Zwischen zwei Berlinale-Filmen soll nur kurz angemerkt sein: Das Buch Ansichtssache – Zum aktuellen deutschen Film ist in den letzten Tagen erschienen und kann im wohlsortierten (Internet-)Buchhandel erworben werden.

Herausgegeben von Bernd Zywietz und Harald Mühlbeyer, versammelt der Reader eine Vielzahl von Texten, die sich an einer aktuellen Vermessung der deutschen Film- und Kinolandschaft versuchen. Von mir ist ein Beitrag zur Digitalisierung dabei, den ich ja auch im Blog schon einmal angeteasert hatte. Ein Blog zum Buch gibt es auch!

Leider ist der Redaktionsschluss inzwischen schon wieder ein halbes Jahr her und gerade in Sachen Kino-Digitalisierung hat sich inzwischen einiges getan. Vielleicht veröffentliche ich den Beitrag also irgendwann auch hier noch einmal, aktualisiert und überarbeitet. Aber für’s erste existiert er nur in diesem formidablen Buch, das auf keinem Buchregal fehlen sollte!

A great cultural upheaval like the digitisation of cinema may tempt academics to bury it under a heap of ontological theory. This makes it all the more refreshing that it is an academic of all people, who has now published one of the most grounded accounts of the topic.

The American film studies guru David Bordwell, wo renewed the popularity of formalist film analysis in the 80s, first approached the digital changeover in a series of blog entries, which he has now assembled and reworked in a compact eBook for Sale on his site. With a real reporter’s spirit, Bordwell set out to learn about the changes on the very scenes they happened – in arthouses and multiplexes, with organizers of film festivals and overseers of film archives.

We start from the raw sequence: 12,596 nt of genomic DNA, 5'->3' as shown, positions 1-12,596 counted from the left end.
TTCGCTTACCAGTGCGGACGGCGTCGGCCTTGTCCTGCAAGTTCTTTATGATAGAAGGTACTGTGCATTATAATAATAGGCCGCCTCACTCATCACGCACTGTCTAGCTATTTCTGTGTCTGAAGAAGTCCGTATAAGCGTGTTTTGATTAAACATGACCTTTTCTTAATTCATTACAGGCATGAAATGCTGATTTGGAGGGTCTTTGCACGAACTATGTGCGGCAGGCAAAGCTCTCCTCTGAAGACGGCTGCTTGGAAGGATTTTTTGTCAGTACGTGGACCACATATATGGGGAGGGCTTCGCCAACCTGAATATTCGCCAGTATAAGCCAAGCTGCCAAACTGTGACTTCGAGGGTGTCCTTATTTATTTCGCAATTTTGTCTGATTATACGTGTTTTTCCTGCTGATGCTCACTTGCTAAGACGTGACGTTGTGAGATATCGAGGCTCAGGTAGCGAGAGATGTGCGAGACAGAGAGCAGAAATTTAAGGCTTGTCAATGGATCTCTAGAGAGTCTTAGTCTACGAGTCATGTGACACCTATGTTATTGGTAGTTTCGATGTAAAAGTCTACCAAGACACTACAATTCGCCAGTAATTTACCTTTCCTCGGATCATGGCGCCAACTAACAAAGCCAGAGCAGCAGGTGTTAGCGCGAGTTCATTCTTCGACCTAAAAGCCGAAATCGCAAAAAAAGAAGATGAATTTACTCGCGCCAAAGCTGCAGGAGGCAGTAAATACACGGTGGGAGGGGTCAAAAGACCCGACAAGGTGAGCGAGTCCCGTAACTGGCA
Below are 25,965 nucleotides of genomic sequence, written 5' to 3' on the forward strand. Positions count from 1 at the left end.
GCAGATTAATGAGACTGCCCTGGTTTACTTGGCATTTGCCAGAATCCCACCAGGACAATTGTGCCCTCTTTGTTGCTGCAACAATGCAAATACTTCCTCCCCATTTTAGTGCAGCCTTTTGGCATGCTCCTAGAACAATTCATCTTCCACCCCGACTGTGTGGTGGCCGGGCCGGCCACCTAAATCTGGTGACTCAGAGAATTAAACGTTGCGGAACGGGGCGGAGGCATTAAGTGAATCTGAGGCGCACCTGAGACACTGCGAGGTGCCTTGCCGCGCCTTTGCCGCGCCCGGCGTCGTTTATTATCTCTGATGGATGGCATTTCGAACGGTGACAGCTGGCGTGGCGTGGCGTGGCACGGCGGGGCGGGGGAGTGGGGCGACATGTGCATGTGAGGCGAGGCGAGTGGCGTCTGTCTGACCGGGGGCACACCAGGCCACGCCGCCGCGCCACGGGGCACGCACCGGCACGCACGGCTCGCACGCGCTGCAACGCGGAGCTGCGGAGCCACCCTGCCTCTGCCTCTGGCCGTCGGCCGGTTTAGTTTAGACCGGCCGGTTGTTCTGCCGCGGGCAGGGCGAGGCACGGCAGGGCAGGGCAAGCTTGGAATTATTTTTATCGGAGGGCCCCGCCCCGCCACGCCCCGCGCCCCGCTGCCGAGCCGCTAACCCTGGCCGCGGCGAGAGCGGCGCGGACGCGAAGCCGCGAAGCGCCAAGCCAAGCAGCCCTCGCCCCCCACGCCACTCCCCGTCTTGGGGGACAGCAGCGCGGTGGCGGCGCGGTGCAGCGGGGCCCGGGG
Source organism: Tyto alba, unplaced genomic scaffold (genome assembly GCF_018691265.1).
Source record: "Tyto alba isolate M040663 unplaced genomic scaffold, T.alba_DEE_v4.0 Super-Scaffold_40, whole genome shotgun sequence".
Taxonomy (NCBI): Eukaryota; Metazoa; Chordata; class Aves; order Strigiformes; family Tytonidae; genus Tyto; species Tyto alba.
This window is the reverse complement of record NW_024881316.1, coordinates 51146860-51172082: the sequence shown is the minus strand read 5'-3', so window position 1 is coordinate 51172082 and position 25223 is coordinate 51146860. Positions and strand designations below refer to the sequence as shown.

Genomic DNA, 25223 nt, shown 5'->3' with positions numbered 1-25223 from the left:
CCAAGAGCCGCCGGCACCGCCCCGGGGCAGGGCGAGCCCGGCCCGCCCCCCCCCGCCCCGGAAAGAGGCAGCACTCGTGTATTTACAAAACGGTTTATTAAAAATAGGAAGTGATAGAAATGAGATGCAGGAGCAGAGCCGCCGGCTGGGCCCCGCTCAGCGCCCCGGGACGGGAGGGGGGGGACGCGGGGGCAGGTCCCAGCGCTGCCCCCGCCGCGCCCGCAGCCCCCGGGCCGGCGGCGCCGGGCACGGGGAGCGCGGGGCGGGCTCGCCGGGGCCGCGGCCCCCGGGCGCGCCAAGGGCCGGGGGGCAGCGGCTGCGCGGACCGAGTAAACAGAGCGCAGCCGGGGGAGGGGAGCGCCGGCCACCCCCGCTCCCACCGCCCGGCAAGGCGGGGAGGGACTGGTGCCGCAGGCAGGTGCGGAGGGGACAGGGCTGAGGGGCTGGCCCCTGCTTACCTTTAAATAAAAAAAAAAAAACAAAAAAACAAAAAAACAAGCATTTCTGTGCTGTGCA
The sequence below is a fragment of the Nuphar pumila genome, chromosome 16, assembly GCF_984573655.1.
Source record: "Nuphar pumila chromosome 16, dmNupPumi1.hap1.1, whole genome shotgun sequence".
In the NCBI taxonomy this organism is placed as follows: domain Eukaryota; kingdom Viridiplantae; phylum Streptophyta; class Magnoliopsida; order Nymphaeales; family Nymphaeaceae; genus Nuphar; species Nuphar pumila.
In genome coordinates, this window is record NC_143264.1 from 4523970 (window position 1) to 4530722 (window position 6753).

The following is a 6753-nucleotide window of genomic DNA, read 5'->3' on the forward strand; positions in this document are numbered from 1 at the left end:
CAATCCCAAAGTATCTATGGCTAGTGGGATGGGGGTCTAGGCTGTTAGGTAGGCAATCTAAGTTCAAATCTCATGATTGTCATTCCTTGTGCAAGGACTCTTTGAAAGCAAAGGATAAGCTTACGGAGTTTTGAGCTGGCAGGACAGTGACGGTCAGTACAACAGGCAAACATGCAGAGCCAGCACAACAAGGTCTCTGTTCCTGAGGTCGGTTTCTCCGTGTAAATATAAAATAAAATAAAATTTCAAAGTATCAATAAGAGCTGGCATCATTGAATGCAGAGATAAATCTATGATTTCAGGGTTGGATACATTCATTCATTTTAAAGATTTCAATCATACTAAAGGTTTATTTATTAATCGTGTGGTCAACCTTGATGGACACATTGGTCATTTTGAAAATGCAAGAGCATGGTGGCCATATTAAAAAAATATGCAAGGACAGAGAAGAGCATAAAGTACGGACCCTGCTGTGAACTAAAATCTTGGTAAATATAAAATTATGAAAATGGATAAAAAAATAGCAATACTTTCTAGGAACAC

Especially these last two chapters allow for surprising insights into the work of institutions that even cinephiles rarely get to see the other side of. Bordwell describes the almost insurmountable chaos of formats in the booth of a festival projectionist, as well as the enormous effort, the costs and problems with data compatibility that figure in the digital storage of movies. All this, the Wisconscin professor enriches with journalistic background knowledge; he describes the institutional and economic history of the changeover without any frills and sketches the moves and motivations in the big business of film, or in this case – as the subtitle of the book makes clear – files.

Bordwell avoids choosing a clear side in the ongoing debate – even if his affection clearly rests with celluloid, or rather: acetate. As he points out in the introduction, he feels mostly excited about the fact that as a film historian, he finally gets a chance to witness a historic paradigm shift first hand. Istead of just reconstructing the details and the feel of such a change after the fact through a series of educated academic guesses, he enjoys being right in the middle of it – as a sort of embedded student of cinema. And he succeeds outstandingly.

„Pandora’s Digital Box: Films, Files and the Future oF Movies“ is available for $3.99 from davidbordwell.net.

A different, German version of this review appeared in epd film 7/2012.

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